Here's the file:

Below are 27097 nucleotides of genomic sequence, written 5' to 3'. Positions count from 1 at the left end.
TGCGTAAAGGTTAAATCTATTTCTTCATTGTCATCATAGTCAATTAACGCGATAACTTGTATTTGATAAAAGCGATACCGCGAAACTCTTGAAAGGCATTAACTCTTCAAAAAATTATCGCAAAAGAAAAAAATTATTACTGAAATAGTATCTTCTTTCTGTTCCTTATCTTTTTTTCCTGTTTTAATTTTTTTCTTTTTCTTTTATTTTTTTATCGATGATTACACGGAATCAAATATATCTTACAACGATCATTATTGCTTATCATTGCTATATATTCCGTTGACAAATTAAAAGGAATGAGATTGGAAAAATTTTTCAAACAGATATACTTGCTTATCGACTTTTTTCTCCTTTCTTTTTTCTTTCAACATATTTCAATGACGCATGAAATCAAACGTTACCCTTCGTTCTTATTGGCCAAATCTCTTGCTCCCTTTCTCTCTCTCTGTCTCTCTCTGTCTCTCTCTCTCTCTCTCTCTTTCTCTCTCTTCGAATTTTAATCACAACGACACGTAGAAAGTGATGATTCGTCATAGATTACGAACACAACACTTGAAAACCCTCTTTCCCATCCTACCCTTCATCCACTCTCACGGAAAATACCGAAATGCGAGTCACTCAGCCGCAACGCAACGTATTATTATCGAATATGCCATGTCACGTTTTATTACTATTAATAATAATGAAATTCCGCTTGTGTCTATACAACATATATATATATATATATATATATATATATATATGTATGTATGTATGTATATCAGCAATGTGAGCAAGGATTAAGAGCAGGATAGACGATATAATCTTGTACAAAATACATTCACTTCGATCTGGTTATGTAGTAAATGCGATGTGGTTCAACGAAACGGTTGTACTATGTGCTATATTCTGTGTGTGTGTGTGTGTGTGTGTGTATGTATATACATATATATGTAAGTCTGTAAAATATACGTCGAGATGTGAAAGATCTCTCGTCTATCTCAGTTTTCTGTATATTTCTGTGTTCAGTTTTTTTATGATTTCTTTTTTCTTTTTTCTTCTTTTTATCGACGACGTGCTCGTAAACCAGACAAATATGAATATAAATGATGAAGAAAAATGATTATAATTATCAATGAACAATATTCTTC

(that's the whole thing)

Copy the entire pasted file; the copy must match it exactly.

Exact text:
Below are 27097 nucleotides of genomic sequence, written 5' to 3'. Positions count from 1 at the left end.
TGCGTAAAGGTTAAATCTATTTCTTCATTGTCATCATAGTCAATTAACGCGATAACTTGTATTTGATAAAAGCGATACCGCGAAACTCTTGAAAGGCATTAACTCTTCAAAAAATTATCGCAAAAGAAAAAAATTATTACTGAAATAGTATCTTCTTTCTGTTCCTTATCTTTTTTTCCTGTTTTAATTTTTTTCTTTTTCTTTTATTTTTTTATCGATGATTACACGGAATCAAATATATCTTACAACGATCATTATTGCTTATCATTGCTATATATTCCGTTGACAAATTAAAAGGAATGAGATTGGAAAAATTTTTCAAACAGATATACTTGCTTATCGACTTTTTTCTCCTTTCTTTTTTCTTTCAACATATTTCAATGACGCATGAAATCAAACGTTACCCTTCGTTCTTATTGGCCAAATCTCTTGCTCCCTTTCTCTCTCTCTGTCTCTCTCTGTCTCTCTCTCTCTCTCTCTCTTTCTCTCTCTTCGAATTTTAATCACAACGACACGTAGAAAGTGATGATTCGTCATAGATTACGAACACAACACTTGAAAACCCTCTTTCCCATCCTACCCTTCATCCACTCTCACGGAAAATACCGAAATGCGAGTCACTCAGCCGCAACGCAACGTATTATTATCGAATATGCCATGTCACGTTTTATTACTATTAATAATAATGAAATTCCGCTTGTGTCTATACAACATATATATATATATATATATATATATATATATATGTATGTATGTATGTATATCAGCAATGTGAGCAAGGATTAAGAGCAGGATAGACGATATAATCTTGTACAAAATACATTCACTTCGATCTGGTTATGTAGTAAATGCGATGTGGTTCAACGAAACGGTTGTACTATGTGCTATATTCTGTGTGTGTGTGTGTGTGTGTGTGTATGTATATACATATATATGTAAGTCTGTAAAATATACGTCGAGATGTGAAAGATCTCTCGTCTATCTCAGTTTTCTGTATATTTCTGTGTTCAGTTTTTTTATGATTTCTTTTTTCTTTTTTCTTCTTTTTATCGACGACGTGCTCGTAAACCAGACAAATATGAATATAAATGATGAAGAAAAATGATTATAATTATCAATGAACAATATTCTTC